Making the best of what life deals you

by Anne Day

Happiness.  Much is written about finding happiness, there is even The Happiness Project, but I wonder if this constantly striving for happiness means that we have unrealistic expectations about how our lives will be, or not.

Are we putting unnecessary pressure on ourselves to fit the bill, and when we don’t, does this leave us feeling not good enough?

Growing up in the UK, I may have the “stiff upper lip” in my DNA, because I find that when life throws you a curveball, as it inevitably does, you are sad or upset but then you just have to get on with it.  No pity party. No wallowing in what has happened. Move on.

And it’s not that I haven’t had my share of challenges – I have –   having had breast cancer twice and all that such a diagnosis entails – and while that has granted shaped my life, I have not let it become my life, nor become my claim to fame.

Yet time and time again, I see people who have let their situations become all encompassing and all consuming.  Basically they are stuck and become so self absorbed, that they cannot see what is good in their lives, they cannot see beyond themselves.   They become victims to whatever has happened to them.

I started to think about this after an interview with a successful woman entrepreneur, who has had her fair share of detours and setbacks.  As she said “not every day is going to be great, and we shouldn’t expect it.”   Yet, she never doubted that she would be successful.  Failure just wasn’t an option.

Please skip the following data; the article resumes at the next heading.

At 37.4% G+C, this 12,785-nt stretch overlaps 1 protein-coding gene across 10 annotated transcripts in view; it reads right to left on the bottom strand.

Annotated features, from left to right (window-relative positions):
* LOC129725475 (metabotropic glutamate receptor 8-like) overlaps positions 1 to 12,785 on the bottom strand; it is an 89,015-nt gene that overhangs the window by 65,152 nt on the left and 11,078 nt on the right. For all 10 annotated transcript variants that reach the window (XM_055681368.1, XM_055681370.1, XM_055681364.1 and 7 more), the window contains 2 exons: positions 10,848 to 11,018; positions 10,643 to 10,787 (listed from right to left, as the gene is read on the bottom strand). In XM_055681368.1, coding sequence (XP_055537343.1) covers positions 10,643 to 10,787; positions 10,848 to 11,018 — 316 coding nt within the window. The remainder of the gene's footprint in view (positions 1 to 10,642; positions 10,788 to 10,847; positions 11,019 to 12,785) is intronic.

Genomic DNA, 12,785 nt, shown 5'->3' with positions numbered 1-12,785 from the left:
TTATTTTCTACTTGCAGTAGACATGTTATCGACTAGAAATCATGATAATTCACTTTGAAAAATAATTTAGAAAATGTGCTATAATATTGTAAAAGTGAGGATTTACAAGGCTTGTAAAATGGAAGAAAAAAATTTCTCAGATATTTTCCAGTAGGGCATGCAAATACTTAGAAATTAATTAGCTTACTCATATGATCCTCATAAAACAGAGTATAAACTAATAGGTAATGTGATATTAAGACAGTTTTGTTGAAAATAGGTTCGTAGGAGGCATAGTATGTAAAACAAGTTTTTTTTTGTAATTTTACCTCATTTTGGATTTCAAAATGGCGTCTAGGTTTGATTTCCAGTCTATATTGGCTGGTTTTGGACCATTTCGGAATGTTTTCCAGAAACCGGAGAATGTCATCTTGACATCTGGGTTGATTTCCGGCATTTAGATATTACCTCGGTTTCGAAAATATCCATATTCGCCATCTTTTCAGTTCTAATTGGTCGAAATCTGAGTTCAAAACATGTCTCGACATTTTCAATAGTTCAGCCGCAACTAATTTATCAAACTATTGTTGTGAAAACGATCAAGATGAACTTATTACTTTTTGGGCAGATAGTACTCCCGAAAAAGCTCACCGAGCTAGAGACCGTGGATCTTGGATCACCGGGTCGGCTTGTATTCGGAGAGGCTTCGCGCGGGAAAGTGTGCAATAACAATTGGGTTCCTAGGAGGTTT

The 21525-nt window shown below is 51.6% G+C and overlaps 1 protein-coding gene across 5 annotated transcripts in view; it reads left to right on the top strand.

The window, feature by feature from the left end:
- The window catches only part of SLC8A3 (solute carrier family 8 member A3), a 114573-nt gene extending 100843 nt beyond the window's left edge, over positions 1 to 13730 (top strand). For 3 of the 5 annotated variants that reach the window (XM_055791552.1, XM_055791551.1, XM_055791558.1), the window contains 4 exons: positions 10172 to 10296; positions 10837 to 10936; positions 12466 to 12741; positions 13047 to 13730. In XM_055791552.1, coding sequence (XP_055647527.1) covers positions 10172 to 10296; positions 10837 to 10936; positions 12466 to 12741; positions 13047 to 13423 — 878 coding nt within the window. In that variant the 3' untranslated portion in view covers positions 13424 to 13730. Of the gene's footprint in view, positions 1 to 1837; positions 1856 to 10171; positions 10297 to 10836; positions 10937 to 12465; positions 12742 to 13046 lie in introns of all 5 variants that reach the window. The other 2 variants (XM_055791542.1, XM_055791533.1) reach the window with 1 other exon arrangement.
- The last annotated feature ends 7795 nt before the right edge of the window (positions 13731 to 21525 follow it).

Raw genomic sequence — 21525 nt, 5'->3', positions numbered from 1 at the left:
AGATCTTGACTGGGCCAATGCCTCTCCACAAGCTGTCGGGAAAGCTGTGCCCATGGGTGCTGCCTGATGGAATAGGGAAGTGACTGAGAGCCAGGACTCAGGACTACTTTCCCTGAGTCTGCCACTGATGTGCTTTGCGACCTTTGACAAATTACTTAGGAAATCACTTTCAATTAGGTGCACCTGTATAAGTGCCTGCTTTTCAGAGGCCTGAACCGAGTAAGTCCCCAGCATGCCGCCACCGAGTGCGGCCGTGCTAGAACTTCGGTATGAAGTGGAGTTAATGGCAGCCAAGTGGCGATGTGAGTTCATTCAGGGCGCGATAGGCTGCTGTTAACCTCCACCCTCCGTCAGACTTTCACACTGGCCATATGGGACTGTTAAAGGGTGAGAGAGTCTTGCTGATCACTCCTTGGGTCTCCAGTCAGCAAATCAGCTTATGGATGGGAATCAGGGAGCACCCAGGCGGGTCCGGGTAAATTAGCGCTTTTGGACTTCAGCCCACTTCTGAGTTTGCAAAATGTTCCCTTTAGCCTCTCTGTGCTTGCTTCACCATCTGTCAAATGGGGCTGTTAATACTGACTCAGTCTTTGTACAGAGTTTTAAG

When we expect to be happy all the time, we are just setting ourselves up to fail; to feel lacking.  And we’re not.  Taking the good with the bad makes sense. Giving back is also a way to broaden your perspective.  As a fellow Brit said, “growing up my mother would say that there’s always someone worse off than you.”

She was right. Volunteering, being generous with your time and resources, helps restore the balance in your life.  My father would frequently talk about having a sense of balance, and no, he was not ahead of his time looking at work-life balance, he was referring more to the fact that if you have more, you need to help someone who has less, and even up the opportunities in life.

In looking beyond your own situation, and helping someone worse off than you, it helps take your mind off your own problems, adds perspective and gives you a warm feeling inside that maybe you’ve made a difference.

I have to admit that I don’t spend a lot of time examining my life to determine if I am happy or not.  I am too busy living it.  I am not unhappy, that I know for sure, as I live a very full and varied life, but I don’t analyze everything.

I find when you overthink things you put a halt on being creative, on taking risks because you can always come up with numerous reasons why not to do something.  Sometimes, you just need to go for it.  Think positive. Think of the sense of accomplishment, when you succeed.

Perhaps this urgent quest for happiness, is just a distraction, an excuse to feel down, that life has passed you by.

At the end of the day, your life is what you make of it and having the courage to move through, makes you a stronger person.

Please note: I reserve the right to delete comments that are offensive or off-topic.

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